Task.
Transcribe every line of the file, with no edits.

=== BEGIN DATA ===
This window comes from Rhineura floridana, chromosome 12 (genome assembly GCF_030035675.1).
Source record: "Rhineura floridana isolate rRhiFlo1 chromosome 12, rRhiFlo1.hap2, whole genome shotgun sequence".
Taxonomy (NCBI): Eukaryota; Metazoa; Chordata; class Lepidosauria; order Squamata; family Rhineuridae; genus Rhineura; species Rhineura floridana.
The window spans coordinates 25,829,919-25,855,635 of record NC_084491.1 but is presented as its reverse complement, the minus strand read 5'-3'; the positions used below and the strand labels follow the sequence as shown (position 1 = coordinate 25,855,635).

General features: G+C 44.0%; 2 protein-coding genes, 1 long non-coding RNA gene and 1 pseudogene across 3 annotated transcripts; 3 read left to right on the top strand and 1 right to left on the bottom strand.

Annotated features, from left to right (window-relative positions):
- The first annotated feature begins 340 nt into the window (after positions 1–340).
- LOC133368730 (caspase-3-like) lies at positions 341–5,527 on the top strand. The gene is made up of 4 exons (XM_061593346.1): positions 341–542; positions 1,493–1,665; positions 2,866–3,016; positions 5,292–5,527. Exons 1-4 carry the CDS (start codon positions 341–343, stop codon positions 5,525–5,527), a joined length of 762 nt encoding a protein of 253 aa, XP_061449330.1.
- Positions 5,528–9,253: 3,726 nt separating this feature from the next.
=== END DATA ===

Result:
This window comes from Rhineura floridana, chromosome 12 (genome assembly GCF_030035675.1).
Source record: "Rhineura floridana isolate rRhiFlo1 chromosome 12, rRhiFlo1.hap2, whole genome shotgun sequence".
Taxonomy (NCBI): Eukaryota; Metazoa; Chordata; class Lepidosauria; order Squamata; family Rhineuridae; genus Rhineura; species Rhineura floridana.
The window spans coordinates 25,829,919-25,855,635 of record NC_084491.1 but is presented as its reverse complement, the minus strand read 5'-3'; the positions used below and the strand labels follow the sequence as shown (position 1 = coordinate 25,855,635).

General features: G+C 44.0%; 2 protein-coding genes, 1 long non-coding RNA gene and 1 pseudogene across 3 annotated transcripts; 3 read left to right on the top strand and 1 right to left on the bottom strand.

Annotated features, from left to right (window-relative positions):
- The first annotated feature begins 340 nt into the window (after positions 1–340).
- LOC133368730 (caspase-3-like) lies at positions 341–5,527 on the top strand. The gene is made up of 4 exons (XM_061593346.1): positions 341–542; positions 1,493–1,665; positions 2,866–3,016; positions 5,292–5,527. Exons 1-4 carry the CDS (start codon positions 341–343, stop codon positions 5,525–5,527), a joined length of 762 nt encoding a protein of 253 aa, XP_061449330.1.
- Positions 5,528–9,253: 3,726 nt separating this feature from the next.